Restoring a Fruit and Veg Cart

I consider myself to be a “Generalist” wheelwright, I make a wide range of wooden wheels. It all depends upon what my customers bring me, one week its a carriage wheel, next week its a cannon, having said that I am becoming known for my work on Market carts and Barrows. So much so I have a new website to showcase this side of my work. The majority of customers want either a sympathetic restoration or a new cart, but occasionally I get asked to transform one into something different, which is what this project is all about.

For this project I was asked to transform a vintage Fruit and Veg stall, which had seen better days, and had been in use at Portobello Road Market in London for many years. My customer wanted it transformed into a Mobile Oyster bar, complete with fold out counters, built in electrics with themed lighting, and new wooden wheels fitted with rubber tyres.


The cart arrived at my workshop in a selection of pieces. In order to minimise transport costs, the roof sections which were falling apart had been cut off. The sloping display was rotten, as it turned out was pretty much all of the superstructure.

The cart would have originally been built and operated by a local Family company who supplied the traders at a market. The traders would then rent the stall by the day from a local yard. I have never established whether the local company made their own carts, or brought them in. whilst there common standards in shape, size etc you do come across minor differences in design, which leads me to suggest they all made their own, and I do know of a number of such firms who certainly had the craft capacity to do so. However you will also discover that each company carved their name, and the market they served on the wheels, and on various points of the body, and they all seem to use a standard very flowery italic style script, which points to a central carver, or a factory style.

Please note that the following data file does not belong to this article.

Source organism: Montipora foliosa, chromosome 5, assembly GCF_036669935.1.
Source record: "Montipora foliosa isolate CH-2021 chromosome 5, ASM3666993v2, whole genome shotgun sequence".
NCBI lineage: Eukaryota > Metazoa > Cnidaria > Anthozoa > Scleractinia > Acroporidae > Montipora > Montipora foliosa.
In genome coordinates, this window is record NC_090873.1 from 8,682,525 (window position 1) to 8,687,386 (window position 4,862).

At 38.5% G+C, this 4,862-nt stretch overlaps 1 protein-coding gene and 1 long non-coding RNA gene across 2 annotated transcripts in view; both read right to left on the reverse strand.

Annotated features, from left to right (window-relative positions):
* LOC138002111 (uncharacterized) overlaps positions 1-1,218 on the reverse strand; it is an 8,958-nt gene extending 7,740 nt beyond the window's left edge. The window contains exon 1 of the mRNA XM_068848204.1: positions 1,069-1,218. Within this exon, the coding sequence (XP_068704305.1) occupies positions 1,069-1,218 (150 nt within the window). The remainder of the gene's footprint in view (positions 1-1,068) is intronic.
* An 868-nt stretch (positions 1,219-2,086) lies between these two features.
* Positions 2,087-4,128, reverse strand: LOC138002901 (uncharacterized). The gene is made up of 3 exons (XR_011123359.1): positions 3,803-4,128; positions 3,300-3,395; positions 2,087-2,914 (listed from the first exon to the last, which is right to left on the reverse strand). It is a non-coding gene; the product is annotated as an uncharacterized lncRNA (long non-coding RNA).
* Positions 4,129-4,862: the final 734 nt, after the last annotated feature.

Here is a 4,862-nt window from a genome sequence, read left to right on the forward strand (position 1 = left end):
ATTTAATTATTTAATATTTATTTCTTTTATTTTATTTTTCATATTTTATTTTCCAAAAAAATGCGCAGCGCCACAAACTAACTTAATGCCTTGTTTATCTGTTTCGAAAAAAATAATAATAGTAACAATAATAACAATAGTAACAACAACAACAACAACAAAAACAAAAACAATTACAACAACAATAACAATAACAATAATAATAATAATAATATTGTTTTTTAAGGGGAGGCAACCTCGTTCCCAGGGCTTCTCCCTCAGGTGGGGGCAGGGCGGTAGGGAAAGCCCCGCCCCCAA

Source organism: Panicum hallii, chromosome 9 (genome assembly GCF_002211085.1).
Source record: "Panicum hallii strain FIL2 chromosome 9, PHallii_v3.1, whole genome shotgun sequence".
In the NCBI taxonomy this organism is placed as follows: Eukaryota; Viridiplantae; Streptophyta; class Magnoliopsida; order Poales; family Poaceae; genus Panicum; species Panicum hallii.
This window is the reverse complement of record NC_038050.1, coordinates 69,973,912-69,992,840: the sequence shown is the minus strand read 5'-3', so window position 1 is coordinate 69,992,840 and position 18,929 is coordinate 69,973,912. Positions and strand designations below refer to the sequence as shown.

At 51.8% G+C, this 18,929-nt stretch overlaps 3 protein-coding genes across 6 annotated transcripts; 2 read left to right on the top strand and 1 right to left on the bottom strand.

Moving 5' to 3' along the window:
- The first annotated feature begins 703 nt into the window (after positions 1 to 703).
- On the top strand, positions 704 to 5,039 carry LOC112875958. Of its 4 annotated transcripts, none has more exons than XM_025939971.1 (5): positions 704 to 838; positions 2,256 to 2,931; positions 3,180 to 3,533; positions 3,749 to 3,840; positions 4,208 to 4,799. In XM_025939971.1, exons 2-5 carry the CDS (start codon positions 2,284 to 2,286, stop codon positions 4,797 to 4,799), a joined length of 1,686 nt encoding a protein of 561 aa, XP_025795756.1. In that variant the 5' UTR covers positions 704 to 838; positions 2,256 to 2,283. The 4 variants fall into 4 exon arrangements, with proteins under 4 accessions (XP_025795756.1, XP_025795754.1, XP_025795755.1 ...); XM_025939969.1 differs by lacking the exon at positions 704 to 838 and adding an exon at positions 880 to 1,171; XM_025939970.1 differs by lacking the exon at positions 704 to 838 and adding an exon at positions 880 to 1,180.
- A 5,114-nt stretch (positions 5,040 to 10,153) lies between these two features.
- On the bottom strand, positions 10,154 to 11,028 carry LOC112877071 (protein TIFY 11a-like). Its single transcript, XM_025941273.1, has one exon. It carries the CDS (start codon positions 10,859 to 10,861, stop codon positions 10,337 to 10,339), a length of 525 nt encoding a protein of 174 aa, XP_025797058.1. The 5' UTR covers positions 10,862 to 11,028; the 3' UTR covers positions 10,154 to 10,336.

New Wheels with market name carved in

As can be seen by the first photo, the cart arrived with a strange combination of wheel styles, so the first job was to replace them, making sure to carry on the tradition of carving the name of the owner and name of the market into the wheels.

As you will see from the YouTube video the cart was then stripped down to the chassis and then completely rebuilt . Many component parts such as the roof stays, which years ago would have been off the shelf ironmongers components, had to be replaced, a chance for a bit of blacksmithing. Luckily I do have my own forge.

In the pictures below you can see the finished cart, resplendent in its new Dark Blue livery with red pinstriped wheels. Its covered by a new fold out roof which extends over the fold out counters, covering the nautical themed lighting and installed electrics. Now completed its returned to Portobello Road Market, and is already pulling a crowd in its new guise as a Mobile Oyster Bar. Why not go and see it, and even try an oyster, you will be more than welcome.

This entry was posted in antique, blacksmith, carriage, costermonger, craft, design, Diy, food, heritage, heritage craft, heritagecraft, hipster, history, instragram, lighting, London, London Markets, market cart, retail, tom green, tradition, traditional, Uncategorized, wheelright, wheelwright, wood, work, youtube and tagged , , , , , , , , , , , , , . Bookmark the permalink.

2 Responses to Restoring a Fruit and Veg Cart

  1. Ruth Barber says:

    Hi I inherited a fruit and veg cart/barrow – probably dates back to the 50s. I want to have it restored. I live in Newcastle upon Tyne. Any advice please. Thanks Ruth

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